Animals may enter the paralytic phase after the prodromal or furious stages. This phase typically appears within 2 to 4 days after the initial signs. Initially, nerves affecting the head and throat become paralyzed, leading to salivation due to the inability to swallow. As the disease progresses, breathing becomes labored, and pets may develop a dropped jaw.

Pets may emit choking sounds, leading owners to believe something is stuck in their throats. Their condition deteriorates, culminating in respiratory failure and death.

Diagnosing Rabies

Following exposure to the virus, bitten pets may go through one or more stages. The virus usually travels along nerves toward the brain.

Rabies is relatively slow-moving, and the incubation period—between exposure and brain involvement—averages between 3 to 8 weeks in dogs, 2 to 6 weeks in cats, and 3 to 6 weeks in humans. Longer incubation periods of up to 6 months in dogs and 12 months in humans have been reported. Once the virus reaches the brain, it moves to the salivary glands and can be transmitted through bites.

The current method to diagnose rabies in animals involves examining the brain under a microscope. Although some new testing techniques using skin and blood samples are being explored and used in research settings, they still need to be standard practice.

Protecting Your Pet from Rabies

There is no cure for rabies in pets. While a few rare cases of dogs surviving a rabies infection have been reported, this is highly unusual. Currently, only humans can receive treatment for rabies.

Vaccinating your pets remains the most effective way to prevent rabies infection. Properly vaccinated pets have a minimal risk of contracting the disease.

While rabies vaccination for dogs is mandatory in all states, it is estimated that up to half of all dogs are not vaccinated. Mandatory vaccination for cats varies from state to state, even though there are more reported cases of cat rabies than dog rabies.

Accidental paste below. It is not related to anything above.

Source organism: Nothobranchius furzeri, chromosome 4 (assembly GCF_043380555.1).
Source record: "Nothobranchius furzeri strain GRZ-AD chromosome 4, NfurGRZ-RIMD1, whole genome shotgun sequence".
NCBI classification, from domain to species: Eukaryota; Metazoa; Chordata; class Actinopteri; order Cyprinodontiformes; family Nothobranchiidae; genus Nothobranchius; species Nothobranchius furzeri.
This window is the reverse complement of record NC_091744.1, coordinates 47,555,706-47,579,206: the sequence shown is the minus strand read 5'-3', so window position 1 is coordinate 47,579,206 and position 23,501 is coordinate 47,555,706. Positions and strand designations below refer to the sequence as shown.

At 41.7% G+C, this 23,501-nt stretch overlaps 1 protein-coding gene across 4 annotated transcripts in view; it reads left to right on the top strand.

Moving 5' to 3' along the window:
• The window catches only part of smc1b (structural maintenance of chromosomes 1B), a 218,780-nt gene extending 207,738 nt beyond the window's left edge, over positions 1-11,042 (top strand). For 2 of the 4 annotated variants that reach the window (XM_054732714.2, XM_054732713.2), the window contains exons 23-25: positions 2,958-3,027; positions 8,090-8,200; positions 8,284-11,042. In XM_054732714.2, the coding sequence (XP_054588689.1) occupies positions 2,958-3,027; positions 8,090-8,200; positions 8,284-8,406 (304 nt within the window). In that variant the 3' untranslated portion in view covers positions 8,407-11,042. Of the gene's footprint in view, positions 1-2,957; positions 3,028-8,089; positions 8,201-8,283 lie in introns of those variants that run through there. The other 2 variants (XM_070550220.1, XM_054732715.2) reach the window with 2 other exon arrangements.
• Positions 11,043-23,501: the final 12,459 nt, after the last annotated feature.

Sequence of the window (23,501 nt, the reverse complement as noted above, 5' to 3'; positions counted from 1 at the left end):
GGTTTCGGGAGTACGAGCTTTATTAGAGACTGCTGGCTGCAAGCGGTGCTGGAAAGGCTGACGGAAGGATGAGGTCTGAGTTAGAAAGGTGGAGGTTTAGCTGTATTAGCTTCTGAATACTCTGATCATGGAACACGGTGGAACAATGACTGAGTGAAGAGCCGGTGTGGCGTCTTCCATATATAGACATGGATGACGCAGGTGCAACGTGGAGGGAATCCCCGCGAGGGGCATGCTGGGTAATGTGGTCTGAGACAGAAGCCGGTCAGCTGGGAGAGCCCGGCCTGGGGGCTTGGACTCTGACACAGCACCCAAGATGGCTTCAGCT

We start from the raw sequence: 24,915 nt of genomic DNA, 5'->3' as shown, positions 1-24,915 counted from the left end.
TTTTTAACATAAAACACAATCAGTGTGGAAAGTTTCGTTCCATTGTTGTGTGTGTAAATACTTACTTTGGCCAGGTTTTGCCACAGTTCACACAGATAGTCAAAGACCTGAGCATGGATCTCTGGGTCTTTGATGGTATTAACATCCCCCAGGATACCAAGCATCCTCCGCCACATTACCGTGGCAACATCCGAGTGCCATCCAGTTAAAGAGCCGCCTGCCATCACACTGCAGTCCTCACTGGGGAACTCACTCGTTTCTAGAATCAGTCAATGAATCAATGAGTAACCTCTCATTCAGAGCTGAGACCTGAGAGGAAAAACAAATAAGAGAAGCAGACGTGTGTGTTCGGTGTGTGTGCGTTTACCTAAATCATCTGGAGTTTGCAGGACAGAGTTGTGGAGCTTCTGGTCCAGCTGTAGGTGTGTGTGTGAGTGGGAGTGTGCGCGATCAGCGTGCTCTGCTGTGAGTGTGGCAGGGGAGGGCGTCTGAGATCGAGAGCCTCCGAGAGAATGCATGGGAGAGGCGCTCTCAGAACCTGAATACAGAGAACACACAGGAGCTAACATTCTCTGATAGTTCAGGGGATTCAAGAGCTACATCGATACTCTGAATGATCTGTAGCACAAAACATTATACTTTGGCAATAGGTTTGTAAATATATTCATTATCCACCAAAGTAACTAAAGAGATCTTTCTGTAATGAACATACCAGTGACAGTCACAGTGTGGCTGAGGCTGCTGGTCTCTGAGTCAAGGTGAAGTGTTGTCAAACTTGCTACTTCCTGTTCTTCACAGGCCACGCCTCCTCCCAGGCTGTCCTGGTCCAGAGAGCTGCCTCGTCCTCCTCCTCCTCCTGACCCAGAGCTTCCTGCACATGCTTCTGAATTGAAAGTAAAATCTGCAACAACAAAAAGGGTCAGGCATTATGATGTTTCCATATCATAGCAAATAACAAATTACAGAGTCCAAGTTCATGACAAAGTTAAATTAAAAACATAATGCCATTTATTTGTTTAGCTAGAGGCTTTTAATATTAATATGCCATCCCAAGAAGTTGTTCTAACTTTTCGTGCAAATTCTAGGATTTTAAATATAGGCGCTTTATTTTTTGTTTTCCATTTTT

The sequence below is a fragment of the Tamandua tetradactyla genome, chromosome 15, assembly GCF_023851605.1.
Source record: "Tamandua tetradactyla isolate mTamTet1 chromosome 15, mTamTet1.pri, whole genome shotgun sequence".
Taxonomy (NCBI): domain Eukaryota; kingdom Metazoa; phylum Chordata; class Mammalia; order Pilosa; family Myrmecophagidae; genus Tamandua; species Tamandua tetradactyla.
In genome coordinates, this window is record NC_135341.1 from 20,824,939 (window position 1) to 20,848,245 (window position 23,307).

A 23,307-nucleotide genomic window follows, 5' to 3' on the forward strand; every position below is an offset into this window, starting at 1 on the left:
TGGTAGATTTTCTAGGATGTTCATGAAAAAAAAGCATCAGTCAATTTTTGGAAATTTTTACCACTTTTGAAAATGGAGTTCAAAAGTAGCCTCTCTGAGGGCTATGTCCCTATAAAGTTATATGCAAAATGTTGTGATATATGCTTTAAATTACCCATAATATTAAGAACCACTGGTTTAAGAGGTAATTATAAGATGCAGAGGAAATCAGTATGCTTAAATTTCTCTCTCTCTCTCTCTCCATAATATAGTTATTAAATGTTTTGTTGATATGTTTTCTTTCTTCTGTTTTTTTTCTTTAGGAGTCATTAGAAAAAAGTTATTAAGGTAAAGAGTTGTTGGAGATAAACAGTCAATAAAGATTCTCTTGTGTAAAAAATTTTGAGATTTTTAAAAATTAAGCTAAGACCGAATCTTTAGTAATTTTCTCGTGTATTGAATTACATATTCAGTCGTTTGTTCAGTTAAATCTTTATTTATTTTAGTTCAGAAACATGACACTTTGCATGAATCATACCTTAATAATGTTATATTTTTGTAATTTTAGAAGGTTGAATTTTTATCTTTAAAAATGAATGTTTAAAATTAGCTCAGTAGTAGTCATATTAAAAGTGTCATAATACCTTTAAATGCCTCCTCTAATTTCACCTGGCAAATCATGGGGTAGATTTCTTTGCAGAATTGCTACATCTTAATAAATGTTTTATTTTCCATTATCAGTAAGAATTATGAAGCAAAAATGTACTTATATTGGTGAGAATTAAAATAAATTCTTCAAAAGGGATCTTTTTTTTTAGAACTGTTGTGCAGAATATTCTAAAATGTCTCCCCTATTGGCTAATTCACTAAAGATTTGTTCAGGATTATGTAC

The standard vaccination protocol involves vaccinating dogs and cats at four months of age and then repeating the vaccination one year later. Afterward, a three-year rabies vaccination is recommended.

Although the three-year shot has been proven highly effective, some states or individual veterinarians may require annual or biennial vaccinations. Discussing the appropriate vaccination protocol with your pet's veterinarian is essential.

While the risk of encountering the virus is low, it's not nonexistent.

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Preventive Measures Against Rabies

  • Regularly vaccinate your pets against rabies.

  • Avoid wild, unfamiliar, or stray animals; never keep wild animals as pets.

  • Keep your pets from roaming where they might encounter potentially rabid animals.

  • In case of a bite to a family member or pet by any animal, contact your local public health agency for guidance on human bites and your local animal control agency for pet bites. Special recommendations exist for exposures to bats, so contact your local public health agency if there's any contact with this species.